Today, Mandela Day – AVBOB are launching their much anticipated Poetry Campaign.

Now is the time for us, as a nation, to take up the pen and not the sword. This is when we should focus on what unites, rather than divides us. And the AVBOB poetry project strives to do exactly that.

Facts about the campaign:
• To bring this poetry project to life, AVBOB are launching a website – www.avbobpoetry.co.za – on 18 July 2017, on Mandela Day
• Open to all South Africans in 11 official languages
• As a token of our appreciation, an incentive of R300 will be paid to each person who’s poem is selected for our library on the website
• The winners in each language category will be awarded at a prestigious event in March 2018 and will receive a cash prize

When grief has rendered us mute, poetry enables us to capture the legacy of our loved ones for all eternity, and to express our loss in a meaningful way.

From left – Johann de Lange, editor-in-chief for the AVBOB poetry project, Mr Frik Rademan, CEO of AVBOB, Dr Mantoa Motinyane-Masoko, senior lecturer and head of African Languages and Literatures at UCT and Dr Stanley Madonsela, Directorate: African Languages, University of South Africa and Daniel Hugo, Afrikaans editor for the AVBOB poetry project.

 

A letter from CEO at AVBOB, Frik Rademan:

AVBOB has decided to sponsor a poetry platform, but that would be a gross over-simplification. The truth is, neither AVBOB nor any other business can actually ‘sponsor’ poetry. All we can claim is that we wish to be associated with the power of poetry – and with the beauty of the human spirit.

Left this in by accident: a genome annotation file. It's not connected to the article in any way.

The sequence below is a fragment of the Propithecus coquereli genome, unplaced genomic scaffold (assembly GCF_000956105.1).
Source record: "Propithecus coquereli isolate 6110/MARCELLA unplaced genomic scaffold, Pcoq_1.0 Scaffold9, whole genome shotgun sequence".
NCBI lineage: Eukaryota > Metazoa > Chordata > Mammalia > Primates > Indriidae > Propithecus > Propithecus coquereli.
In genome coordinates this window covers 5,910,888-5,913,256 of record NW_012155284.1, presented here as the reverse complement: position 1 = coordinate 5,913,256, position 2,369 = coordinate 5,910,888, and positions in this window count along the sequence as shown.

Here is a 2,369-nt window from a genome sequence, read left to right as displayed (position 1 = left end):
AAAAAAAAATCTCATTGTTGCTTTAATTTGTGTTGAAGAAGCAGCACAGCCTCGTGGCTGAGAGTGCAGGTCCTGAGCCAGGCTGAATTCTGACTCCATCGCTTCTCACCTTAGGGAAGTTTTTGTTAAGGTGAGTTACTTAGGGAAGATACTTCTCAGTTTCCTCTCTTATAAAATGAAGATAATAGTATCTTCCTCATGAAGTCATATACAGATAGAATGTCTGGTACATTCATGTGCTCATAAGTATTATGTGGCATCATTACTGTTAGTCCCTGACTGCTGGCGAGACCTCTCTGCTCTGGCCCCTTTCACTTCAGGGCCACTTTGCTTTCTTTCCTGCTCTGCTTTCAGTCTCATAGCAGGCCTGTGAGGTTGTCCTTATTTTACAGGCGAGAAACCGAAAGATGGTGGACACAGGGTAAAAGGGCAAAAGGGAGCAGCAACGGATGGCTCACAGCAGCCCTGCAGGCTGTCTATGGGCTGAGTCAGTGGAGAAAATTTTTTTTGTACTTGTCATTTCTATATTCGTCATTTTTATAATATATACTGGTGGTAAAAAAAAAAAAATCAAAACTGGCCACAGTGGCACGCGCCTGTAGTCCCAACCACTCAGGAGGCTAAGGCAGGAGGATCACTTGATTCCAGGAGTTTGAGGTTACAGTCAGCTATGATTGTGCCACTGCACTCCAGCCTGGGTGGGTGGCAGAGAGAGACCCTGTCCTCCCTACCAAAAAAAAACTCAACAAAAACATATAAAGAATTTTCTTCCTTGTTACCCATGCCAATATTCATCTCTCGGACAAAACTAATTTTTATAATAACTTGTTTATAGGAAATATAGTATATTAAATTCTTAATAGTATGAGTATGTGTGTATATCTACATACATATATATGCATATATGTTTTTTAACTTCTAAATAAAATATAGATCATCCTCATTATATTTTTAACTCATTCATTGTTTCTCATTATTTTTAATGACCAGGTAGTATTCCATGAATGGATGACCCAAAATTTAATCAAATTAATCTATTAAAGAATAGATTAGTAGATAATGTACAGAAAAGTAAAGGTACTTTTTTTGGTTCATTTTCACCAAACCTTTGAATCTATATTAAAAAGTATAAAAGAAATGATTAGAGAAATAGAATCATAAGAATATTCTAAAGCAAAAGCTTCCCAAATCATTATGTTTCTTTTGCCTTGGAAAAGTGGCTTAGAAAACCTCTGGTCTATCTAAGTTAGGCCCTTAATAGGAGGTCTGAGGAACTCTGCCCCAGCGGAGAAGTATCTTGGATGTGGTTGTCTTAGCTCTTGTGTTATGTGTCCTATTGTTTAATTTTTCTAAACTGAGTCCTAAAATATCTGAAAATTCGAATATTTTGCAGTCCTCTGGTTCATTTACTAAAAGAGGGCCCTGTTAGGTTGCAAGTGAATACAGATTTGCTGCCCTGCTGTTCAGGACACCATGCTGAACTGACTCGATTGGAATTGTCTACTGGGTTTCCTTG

To suggest that AVBOB can do anything meaningful for poetry would therefore be completely erroneous. Rather, it is the other way around: poetry can mean so much to AVBOB and its people.

Ever since its inception in 1918, AVBOB has belonged to ordinary people. Indeed, it was originally established for humanitarian reasons to help families in times of need during the difficult years after World War I, when people suffered bitterly.

Today, 99 years later, people still suffer, and despondency is becoming an ever-increasing threat to our self-preservation. People are generally divided and riven with uncertainty. Work is scarce, and meaningful work even scarcer.

Loss makes people vulnerable, whether it is the loss of income or the loss of a dream at the death of a loved one – a mother, a father, a child – and, consequently, we are at a loss for words to say goodbye. And if we do not have the words to send off our loved ones, the ritual of parting is muted.